By Maria Sierra
One popular topic buzzing around laboratory corridors is the debate on whether artificial intelligence (AI) could replace hands-on bench work. While AI has proven its worth in various domains like economics, customer service, and climate science, it makes you think – what are the real limits to these technologies? To what extent will human work and expertise remain indispensable, especially in places like laboratories or hospitals?
Here I discuss how AI is pushing forward ongoing research and creating new fields of study. I also explore if research jobs are at risk of being replaced by these automated technologies, and I delve into predictions as to where AI is expected to make significant advancements in 2024.
AI for the benefit of humanity:
We do not need to look too far to witness how AI is making a difference in health sciences and research. In March 2023, Weill Cornell Medicine unveiled the Institute of Artificial Intelligence for Digital Health (AIDH). This initiative aims to enhance patient care, drive discoveries, and improve teaching by integrating AI into healthcare practices. Likewise, the Englander Institute for Precision Medicine (EIPM) launched the AI-Extended Reality (AI-XR) laboratory to bridge augmented, virtual, and mixed reality with AI. Through this effort, scientists could visualize and interact with collaborators and the data in real-time just as if they were in-person.
Unlike traditional AI, which analyzes information and makes predictions based on predefined instructions and structured data, generative AI (Gen-AI) has the unique ability to transform the same data into entirely new outputs, such as more human-like creation of content through text or images (e.g. ChatGPT or DALL-E). Gen-AI can help alleviate the workload of medical practitioners by assisting with clinical documentation as well as by aiding radiologists and pathologists in efficiently navigating through large sets of results, facilitating the identification of patterns within the data, and ultimately producing diagnoses.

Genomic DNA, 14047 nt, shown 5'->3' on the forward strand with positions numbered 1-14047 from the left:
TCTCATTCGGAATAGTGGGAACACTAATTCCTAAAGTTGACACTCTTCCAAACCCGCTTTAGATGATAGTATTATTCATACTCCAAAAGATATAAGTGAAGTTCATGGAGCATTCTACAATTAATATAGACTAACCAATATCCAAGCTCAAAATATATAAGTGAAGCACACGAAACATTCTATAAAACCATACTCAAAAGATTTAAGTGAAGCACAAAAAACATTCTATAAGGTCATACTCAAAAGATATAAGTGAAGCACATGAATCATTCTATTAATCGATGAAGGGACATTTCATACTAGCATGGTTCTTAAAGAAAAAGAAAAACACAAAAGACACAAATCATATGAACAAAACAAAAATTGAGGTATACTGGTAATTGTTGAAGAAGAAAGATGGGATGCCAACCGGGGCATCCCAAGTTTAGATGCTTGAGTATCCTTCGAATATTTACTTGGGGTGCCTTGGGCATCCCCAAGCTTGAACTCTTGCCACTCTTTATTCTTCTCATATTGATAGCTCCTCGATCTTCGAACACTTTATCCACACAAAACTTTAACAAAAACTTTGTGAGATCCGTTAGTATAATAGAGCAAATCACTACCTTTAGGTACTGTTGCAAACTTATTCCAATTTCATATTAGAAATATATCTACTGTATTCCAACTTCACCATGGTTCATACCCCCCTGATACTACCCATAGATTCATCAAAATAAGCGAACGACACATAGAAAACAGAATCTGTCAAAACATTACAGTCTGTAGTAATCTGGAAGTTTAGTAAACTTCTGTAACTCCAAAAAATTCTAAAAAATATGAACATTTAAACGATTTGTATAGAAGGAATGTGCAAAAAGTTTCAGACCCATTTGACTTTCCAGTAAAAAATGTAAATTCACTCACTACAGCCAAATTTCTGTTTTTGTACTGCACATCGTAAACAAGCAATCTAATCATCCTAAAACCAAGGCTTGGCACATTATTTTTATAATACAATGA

One example of applied Gen-AI is Augmedix. Produced in collaboration with Google, this technology captures the natural conversation between a physician and patient, transforming it into accurate and comprehensive medical notes. Physicians can then review and transfer these notes in real time to the hospital’s electronic health records, ultimately saving time, reducing burnout in clinicians, and enhancing overall patient care.
Another application commonly used by wet-lab scientists to aid in experimental design is BenchSci, which uses AI to screen literature for published antibodies testing different experimental variables. Recently, BenchSci launched the ASCEND platform in collaboration with Google to produce knowledge graphs pulling results from an extremely large number of experiments. These graphs enable scientists to depict and understand complex connections in biological systems such as biomarkers, detailed biological pathways, and interconnections among diseases.
These examples illustrate how advancements in AI are playing a pivotal role in driving significant improvements in the fields of science and medicine. But to what extent will humans remain indispensable? Can AI replace the workforce in laboratories and hospitals?
Domain of knowledge:
“If AI wants to make all my buffers and do mammalian and parasite cell culture, be my guest” says one Reddit user when asked if scientists should be worried about being replaced by AI.
There is concern that AI is going to put people out of jobs. “If you’re still using your hands, you won’t be doing science,” said Max Hodak, the co-founder of the biotech company Transcriptic in an interview with Science. “But the brain of the biologist won’t be replaced anytime soon, simply because the natural world is so complex.”